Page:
Some tricky use cases

Predict any misuses and will also detect social media acronyms.

For example: 

fck will get caught, but frck will not.

Shet will be caught as it should, but not shot.

Bad Words API could even handle added characters to bypass the filter nicely:

You can view the full source code of this article here [6]!

What Are The Common Industrial Implementations For Bad Words API?

1. eCommerce websites

You can use the Bad Words API to filter the inappropriate comments or text from your website. You can also use this API to automatically approve comments that do not contain any bad words. This is such a great solution for hardworking site moderators.

2. Chat rooms, online forums, social platforms, and dating services

One of the best uses of the Bad Words API is in the online chat rooms and forums. The most disturbing thing on these sites is the use of hate speech, abuse, bad words, and other toxic behaviors and illegal activities.

These sites can also be moderated using our API. When someone comments with offensive words, the API detects it, allowing you to keep the modesty intact.

3. Online games

Online gaming is becoming increasingly popular. These games also have a lot of social features, like online chat.

The point is that games are most likely played by children and there is no restriction about anything. Unless you stop it, abusive language is widely used in online games.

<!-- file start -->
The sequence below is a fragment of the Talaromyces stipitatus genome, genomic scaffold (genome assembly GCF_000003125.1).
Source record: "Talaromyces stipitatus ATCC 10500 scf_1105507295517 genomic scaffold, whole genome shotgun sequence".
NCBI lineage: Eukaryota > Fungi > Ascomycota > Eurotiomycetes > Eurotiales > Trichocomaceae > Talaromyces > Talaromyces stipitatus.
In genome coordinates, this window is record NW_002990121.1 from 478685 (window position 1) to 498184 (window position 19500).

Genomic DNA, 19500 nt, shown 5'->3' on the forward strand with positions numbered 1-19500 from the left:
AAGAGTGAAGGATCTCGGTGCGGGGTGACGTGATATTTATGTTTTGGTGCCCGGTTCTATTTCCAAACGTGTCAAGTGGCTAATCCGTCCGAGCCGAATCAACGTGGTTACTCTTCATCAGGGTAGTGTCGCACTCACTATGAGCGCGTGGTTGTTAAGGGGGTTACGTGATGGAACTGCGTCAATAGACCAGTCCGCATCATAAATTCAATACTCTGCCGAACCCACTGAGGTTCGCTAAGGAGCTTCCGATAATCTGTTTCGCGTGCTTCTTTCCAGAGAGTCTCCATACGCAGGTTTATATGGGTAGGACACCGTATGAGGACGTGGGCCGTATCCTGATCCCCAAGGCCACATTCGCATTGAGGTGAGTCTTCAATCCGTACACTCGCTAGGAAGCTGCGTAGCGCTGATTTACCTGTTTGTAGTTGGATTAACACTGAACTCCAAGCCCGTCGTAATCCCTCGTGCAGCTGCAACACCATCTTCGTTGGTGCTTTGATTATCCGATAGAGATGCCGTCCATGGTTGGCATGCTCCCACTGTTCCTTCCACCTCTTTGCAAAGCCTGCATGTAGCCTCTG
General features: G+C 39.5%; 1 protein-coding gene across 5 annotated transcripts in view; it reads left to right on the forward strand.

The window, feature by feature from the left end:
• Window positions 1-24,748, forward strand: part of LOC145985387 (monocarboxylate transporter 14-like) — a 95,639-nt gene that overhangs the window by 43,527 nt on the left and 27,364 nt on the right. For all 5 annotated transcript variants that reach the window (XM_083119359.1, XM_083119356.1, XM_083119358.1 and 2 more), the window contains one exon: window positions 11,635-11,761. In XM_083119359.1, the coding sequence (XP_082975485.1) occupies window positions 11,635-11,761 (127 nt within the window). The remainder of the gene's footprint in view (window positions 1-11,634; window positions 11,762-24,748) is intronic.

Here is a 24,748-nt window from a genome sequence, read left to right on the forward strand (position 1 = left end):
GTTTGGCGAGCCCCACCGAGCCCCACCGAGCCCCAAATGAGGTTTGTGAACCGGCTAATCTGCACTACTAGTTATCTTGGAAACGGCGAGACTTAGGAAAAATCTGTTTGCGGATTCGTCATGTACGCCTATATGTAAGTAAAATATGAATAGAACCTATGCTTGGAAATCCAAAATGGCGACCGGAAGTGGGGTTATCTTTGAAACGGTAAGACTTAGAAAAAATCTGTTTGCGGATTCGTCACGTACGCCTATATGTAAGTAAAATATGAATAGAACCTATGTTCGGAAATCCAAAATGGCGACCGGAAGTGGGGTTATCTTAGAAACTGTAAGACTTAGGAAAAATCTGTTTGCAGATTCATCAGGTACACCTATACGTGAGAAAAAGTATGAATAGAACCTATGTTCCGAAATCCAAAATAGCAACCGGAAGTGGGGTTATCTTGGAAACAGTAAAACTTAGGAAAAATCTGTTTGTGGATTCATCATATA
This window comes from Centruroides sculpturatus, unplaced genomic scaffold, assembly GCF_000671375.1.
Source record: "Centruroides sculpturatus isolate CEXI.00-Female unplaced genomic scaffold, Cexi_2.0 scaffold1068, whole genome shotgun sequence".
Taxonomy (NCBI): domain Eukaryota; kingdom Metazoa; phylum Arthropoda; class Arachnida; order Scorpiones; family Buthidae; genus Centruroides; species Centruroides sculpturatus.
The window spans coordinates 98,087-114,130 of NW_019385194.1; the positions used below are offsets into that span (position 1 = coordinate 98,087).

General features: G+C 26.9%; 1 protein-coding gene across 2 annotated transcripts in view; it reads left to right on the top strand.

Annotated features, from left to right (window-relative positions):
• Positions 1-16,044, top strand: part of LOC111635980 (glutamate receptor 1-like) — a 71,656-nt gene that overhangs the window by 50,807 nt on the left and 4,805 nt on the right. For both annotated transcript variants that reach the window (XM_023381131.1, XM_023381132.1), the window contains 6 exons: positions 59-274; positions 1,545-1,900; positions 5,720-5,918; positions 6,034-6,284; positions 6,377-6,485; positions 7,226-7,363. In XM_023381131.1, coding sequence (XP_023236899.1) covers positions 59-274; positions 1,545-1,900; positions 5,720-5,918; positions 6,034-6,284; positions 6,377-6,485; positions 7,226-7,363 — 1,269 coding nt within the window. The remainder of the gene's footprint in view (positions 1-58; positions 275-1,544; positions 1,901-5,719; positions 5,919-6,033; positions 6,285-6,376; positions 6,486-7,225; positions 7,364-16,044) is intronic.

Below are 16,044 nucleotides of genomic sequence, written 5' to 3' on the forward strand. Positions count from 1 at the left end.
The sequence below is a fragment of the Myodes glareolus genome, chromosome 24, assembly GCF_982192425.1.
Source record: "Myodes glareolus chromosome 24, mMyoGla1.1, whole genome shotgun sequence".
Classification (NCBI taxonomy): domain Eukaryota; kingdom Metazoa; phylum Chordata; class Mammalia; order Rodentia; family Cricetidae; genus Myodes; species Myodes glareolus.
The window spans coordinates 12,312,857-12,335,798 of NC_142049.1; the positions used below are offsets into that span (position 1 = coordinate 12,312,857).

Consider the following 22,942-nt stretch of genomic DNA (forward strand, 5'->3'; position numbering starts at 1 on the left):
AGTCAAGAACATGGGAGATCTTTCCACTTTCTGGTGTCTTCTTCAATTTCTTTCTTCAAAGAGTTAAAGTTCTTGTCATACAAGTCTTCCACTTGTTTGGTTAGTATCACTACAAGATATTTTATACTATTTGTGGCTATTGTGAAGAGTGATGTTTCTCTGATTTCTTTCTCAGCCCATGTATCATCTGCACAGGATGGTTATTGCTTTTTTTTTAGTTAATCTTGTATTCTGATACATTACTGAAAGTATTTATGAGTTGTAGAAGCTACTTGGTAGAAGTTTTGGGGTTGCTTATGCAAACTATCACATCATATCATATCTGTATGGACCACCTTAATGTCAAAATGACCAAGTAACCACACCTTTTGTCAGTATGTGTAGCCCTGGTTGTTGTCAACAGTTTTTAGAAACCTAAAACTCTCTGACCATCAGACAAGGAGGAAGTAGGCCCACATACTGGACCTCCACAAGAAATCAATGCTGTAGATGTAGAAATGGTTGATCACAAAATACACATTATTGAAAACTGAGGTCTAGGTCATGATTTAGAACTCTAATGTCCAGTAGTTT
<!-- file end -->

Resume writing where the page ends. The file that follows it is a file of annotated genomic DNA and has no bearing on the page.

Please read this article for more information about the possible industrial implementations for Bad Words API:

https://blog.apilayer.com/bad-words-detection-api-use-cases-and-examples/

 

Are You Ready To Create A Healthier Internet Using Bad Words API?

When it comes to moderating toxic behaviors online, you shouldn’t have to do it alone. APILayer’s Bad Words API would do all the heavy lifting for you!

So if you have any community site, a forum, or even a personal blog, you can use Bad Words API which automatically detects the bad words and will censor them without interrupting the user experience. We need to create a healthier Internet for everyone, don’t we?

Head over and sign up for free to start empowering your apps with bad words filtering API today!

 

References

[1] https://github.com/ben174/profanity

[2] https://github.com/ben174

[3] https://github.com/snguyenthanh/better_profanity

[4] https://en.wikipedia.org/wiki/Leet

[5] https://github.com/snguyenthanh

[6] https://github.com/MuhammadAzizulHakim/apilayerBlog-repo/tree/main/Article17%20-%20Bad%20Words%20API%20%2B%20Python